To enable plants to grow towards the light, so-called photo-receptor proteins become active at molecular level. Light guides functions and behaviour in other organisms, too. Optogenetics, a new research field in which scientists like Andreas Möglich seek to influence or control genetically modified cells with the aid of light, takes advantage of this. In this manner, various naturally occurring photoreceptors have already been introduced in foreign organisms. Andreas Möglich aims to examine the function of natural photo-receptors more closely in order to make artificial photo-receptors. These artificial light switches can be employed and made use of in target organisms, for example to control the behaviour of laboratory animals such as worms or fruit-flies without involving any physical contact or to stimulate cells for therapeutic purposes.
Host Institute: Humboldt University Berlin, Institute of Biology, Chair of Experimental Biophysics
Host: Prof. Dr. Peter Hegemann
Evolution of gestural communication
Human speech is unique in the animal kingdom and has often been used to define what it means to "be human". Already during the first year of life, children start to use nascent forms of communicative skills, mainly pre-linguistic gestures. But how do these gestures differ within various human cultures or between humans and animals? Simone Pika is investigating this question by comparing the development and use of gestural communication in different human cultures as well as between closely related species such as humans, chimpanzees and bonobos and between species which live in comparable social systems like chimpanzees and ravens. This innovative approach will allow new insights into the gestural origins of human speech, its cognitive underpinnings and the interplay between ontogenetic and phylogenetic factors.
Host Institute: Max Planck Institute for Ornithology, Seewiesen
Host: Prof. Dr. Bart Kempenaers
Environmentally friendly energy and materials obtained from biomass
Forecasts predict that the oil reserves will by exhausted by the end of this century. One alternative to mineral oil is biomass, from which, for example, fuels can be gained. In order to avoid competition with food and fodder, vegetable structural components such as wood ought to be preferred to fruits. But it is much more difficult to transform them into the desired substances. This is why Roberto Rinaldi has developed catalytic processes with which cellulose, one of the chief components of wood, can be dissolved very quickly and then decomposed into smaller molecules that in turn can be used to produce basic chemicals. In his project, Rinaldi is extending this approach to a further chief component of wood, lignin. It offers access to compounds that are difficult to synthesise out of the cellulose share of biomass. Future sustainable fields of application include not only the environmentally friendly generation of energy but also the use of new biomaterials.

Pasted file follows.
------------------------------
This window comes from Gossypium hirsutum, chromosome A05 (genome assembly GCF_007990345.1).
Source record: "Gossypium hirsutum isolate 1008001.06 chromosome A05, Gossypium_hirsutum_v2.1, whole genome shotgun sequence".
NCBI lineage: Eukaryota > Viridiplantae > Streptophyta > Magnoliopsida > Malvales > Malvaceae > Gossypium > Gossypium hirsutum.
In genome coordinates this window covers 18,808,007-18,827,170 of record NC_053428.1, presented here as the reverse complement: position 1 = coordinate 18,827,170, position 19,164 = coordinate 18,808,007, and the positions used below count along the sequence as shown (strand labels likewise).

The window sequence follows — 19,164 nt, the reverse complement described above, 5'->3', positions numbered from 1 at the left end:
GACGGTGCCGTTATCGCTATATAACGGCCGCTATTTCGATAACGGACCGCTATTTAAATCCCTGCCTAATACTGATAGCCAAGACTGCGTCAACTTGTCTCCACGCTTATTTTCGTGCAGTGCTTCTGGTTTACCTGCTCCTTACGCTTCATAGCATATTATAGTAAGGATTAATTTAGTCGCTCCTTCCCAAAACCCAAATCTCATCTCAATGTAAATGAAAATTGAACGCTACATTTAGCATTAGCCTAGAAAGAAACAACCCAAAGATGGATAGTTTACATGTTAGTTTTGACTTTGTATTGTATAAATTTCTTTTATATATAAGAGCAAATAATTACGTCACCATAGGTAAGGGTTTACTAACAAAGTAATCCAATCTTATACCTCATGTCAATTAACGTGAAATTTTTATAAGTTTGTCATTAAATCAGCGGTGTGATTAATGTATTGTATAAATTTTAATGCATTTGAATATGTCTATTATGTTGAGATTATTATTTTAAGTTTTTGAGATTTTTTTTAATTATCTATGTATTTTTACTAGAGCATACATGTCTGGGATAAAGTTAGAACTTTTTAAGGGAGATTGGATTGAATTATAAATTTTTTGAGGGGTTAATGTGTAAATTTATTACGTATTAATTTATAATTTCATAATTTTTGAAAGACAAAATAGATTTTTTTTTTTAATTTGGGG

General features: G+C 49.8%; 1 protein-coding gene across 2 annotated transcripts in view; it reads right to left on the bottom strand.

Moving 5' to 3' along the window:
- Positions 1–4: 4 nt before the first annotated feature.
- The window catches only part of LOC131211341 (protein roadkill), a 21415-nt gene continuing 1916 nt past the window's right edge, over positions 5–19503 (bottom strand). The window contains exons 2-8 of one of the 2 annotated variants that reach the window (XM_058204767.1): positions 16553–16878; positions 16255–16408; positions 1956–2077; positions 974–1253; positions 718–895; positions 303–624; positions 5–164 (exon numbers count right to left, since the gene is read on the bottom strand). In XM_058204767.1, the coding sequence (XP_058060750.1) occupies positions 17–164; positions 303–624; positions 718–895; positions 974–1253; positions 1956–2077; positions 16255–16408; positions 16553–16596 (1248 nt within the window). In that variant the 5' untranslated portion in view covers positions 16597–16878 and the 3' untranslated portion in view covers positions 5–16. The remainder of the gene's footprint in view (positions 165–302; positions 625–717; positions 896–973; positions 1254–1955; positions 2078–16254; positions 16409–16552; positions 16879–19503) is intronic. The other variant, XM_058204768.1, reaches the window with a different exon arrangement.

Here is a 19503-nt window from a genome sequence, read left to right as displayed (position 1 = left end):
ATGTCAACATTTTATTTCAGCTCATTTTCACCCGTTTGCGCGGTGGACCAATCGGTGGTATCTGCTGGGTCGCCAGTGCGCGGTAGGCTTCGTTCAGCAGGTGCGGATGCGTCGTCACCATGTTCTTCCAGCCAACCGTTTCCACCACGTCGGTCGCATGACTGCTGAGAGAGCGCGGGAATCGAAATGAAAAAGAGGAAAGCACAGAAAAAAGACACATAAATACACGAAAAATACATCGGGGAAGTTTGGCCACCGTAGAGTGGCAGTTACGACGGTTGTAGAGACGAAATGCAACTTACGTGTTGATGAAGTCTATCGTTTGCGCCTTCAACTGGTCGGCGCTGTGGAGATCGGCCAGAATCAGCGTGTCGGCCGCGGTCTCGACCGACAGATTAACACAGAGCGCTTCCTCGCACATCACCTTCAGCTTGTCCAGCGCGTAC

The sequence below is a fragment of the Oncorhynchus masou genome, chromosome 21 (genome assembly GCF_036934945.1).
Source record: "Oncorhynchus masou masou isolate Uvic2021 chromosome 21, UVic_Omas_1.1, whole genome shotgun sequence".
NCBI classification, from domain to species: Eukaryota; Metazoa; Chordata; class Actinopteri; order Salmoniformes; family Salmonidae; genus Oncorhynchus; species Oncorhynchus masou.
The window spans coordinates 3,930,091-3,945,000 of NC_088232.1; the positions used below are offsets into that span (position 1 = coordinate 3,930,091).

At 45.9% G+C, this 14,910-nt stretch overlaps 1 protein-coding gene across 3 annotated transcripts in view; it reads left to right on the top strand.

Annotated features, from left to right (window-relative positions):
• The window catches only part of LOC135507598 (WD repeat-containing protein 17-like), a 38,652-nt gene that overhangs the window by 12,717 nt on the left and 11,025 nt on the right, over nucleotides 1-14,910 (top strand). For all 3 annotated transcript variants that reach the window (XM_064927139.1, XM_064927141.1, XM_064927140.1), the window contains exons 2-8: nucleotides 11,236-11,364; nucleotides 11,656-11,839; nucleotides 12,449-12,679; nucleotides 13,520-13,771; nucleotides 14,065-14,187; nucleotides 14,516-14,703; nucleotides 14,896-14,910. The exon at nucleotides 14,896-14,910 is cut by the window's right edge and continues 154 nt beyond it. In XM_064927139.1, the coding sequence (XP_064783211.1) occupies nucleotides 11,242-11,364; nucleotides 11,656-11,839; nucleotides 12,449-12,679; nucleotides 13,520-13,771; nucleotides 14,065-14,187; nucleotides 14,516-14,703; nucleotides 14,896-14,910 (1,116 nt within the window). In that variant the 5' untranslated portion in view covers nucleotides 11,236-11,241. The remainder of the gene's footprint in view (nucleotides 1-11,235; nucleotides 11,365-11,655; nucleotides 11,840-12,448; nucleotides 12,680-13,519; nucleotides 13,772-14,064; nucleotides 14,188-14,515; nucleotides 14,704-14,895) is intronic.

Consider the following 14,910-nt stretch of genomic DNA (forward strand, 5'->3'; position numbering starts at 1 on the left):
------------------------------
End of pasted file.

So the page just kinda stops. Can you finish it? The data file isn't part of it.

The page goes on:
Host Institute: Max-Planck-Institut für Kohlenforschung, Mülheim an der Ruhr
Host: Prof. Dr. Ferdi Schüth
Breeding cells for new therapies
High hopes have been placed on the introduction of cell-based therapies in medicine. Stem cells are to serve the treatment of degenerative diseases in future, cells of the immune system are to be stimulated, and new drugs are to be tested more reliably, and without animal experiments, using tissue samples. For all these applications, it is necessary to be able to control the behaviour and development of cells. Adherent cells are important in such therapies. They can grow outside an organism on a surface and can also divide, and they will respond to the texture of the surface that they are growing on. Dmitry Volodkin is taking advantage of this by tailoring ultra-thin layers made out of a wide range of poly-electrolytes to suit the purpose of controlling the development of the cells. Additionally, he is modifying the poly-electrolyte layers so that their properties can be “switched on and off” by external stimuli, such as laser light, making it much easier to use them and extending the range of applications. He now wants to further examine the cellular biology, biochemical and physical aspects of this concept and attempt to enhance the potential for biomedical applications.
Host Institute: Fraunhofer Institute of Biomedical Engineering, Potsdam-Golm
Host: Dr. Claus Duschl
Tel.: +49 228 833-144
Fax: +49 228 833-441
Head of Press,
Communications and Marketing
Tel.: +49 228 833-258
Fax: +49 228 833-441